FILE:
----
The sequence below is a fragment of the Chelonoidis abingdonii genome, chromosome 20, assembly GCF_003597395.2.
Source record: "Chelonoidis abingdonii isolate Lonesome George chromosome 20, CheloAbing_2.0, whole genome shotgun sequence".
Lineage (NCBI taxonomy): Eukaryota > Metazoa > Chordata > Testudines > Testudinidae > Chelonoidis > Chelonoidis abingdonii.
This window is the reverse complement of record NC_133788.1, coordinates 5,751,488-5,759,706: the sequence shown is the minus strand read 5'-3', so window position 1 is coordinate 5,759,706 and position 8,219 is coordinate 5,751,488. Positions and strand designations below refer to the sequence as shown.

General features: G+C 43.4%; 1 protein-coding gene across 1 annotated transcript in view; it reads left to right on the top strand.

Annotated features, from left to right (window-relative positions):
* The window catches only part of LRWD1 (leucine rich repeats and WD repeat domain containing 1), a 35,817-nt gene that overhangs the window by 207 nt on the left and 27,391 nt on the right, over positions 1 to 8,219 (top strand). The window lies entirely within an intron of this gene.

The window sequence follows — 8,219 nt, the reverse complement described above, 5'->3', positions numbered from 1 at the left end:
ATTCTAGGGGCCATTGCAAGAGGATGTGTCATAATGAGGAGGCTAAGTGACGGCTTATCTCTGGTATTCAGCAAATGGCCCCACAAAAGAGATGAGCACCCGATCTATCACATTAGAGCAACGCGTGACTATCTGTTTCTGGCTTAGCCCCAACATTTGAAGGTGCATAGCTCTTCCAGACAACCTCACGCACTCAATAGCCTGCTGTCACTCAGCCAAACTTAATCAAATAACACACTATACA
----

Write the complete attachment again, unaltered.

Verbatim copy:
The sequence below is a fragment of the Chelonoidis abingdonii genome, chromosome 20, assembly GCF_003597395.2.
Source record: "Chelonoidis abingdonii isolate Lonesome George chromosome 20, CheloAbing_2.0, whole genome shotgun sequence".
Lineage (NCBI taxonomy): Eukaryota > Metazoa > Chordata > Testudines > Testudinidae > Chelonoidis > Chelonoidis abingdonii.
This window is the reverse complement of record NC_133788.1, coordinates 5,751,488-5,759,706: the sequence shown is the minus strand read 5'-3', so window position 1 is coordinate 5,759,706 and position 8,219 is coordinate 5,751,488. Positions and strand designations below refer to the sequence as shown.

General features: G+C 43.4%; 1 protein-coding gene across 1 annotated transcript in view; it reads left to right on the top strand.

Annotated features, from left to right (window-relative positions):
* The window catches only part of LRWD1 (leucine rich repeats and WD repeat domain containing 1), a 35,817-nt gene that overhangs the window by 207 nt on the left and 27,391 nt on the right, over positions 1 to 8,219 (top strand). The window lies entirely within an intron of this gene.

The window sequence follows — 8,219 nt, the reverse complement described above, 5'->3', positions numbered from 1 at the left end:
ATTCTAGGGGCCATTGCAAGAGGATGTGTCATAATGAGGAGGCTAAGTGACGGCTTATCTCTGGTATTCAGCAAATGGCCCCACAAAAGAGATGAGCACCCGATCTATCACATTAGAGCAACGCGTGACTATCTGTTTCTGGCTTAGCCCCAACATTTGAAGGTGCATAGCTCTTCCAGACAACCTCACGCACTCAATAGCCTGCTGTCACTCAGCCAAACTTAATCAAATAACACACTATACA